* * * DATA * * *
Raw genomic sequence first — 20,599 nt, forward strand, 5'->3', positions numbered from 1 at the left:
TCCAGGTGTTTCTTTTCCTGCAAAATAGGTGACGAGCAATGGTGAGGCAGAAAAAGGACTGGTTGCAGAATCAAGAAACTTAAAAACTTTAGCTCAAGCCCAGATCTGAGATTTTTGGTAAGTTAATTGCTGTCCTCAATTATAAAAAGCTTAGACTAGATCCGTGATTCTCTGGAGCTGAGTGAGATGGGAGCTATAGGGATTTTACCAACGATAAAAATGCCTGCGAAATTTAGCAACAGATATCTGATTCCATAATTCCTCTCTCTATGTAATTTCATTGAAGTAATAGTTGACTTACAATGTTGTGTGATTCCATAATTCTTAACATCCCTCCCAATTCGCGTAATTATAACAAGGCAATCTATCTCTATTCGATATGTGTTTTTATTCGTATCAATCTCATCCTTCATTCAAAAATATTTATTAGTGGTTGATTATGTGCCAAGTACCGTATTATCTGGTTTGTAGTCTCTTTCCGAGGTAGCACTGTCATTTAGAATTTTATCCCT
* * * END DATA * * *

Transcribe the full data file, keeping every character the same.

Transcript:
Raw genomic sequence first — 20,599 nt, forward strand, 5'->3', positions numbered from 1 at the left:
TCCAGGTGTTTCTTTTCCTGCAAAATAGGTGACGAGCAATGGTGAGGCAGAAAAAGGACTGGTTGCAGAATCAAGAAACTTAAAAACTTTAGCTCAAGCCCAGATCTGAGATTTTTGGTAAGTTAATTGCTGTCCTCAATTATAAAAAGCTTAGACTAGATCCGTGATTCTCTGGAGCTGAGTGAGATGGGAGCTATAGGGATTTTACCAACGATAAAAATGCCTGCGAAATTTAGCAACAGATATCTGATTCCATAATTCCTCTCTCTATGTAATTTCATTGAAGTAATAGTTGACTTACAATGTTGTGTGATTCCATAATTCTTAACATCCCTCCCAATTCGCGTAATTATAACAAGGCAATCTATCTCTATTCGATATGTGTTTTTATTCGTATCAATCTCATCCTTCATTCAAAAATATTTATTAGTGGTTGATTATGTGCCAAGTACCGTATTATCTGGTTTGTAGTCTCTTTCCGAGGTAGCACTGTCATTTAGAATTTTATCCCT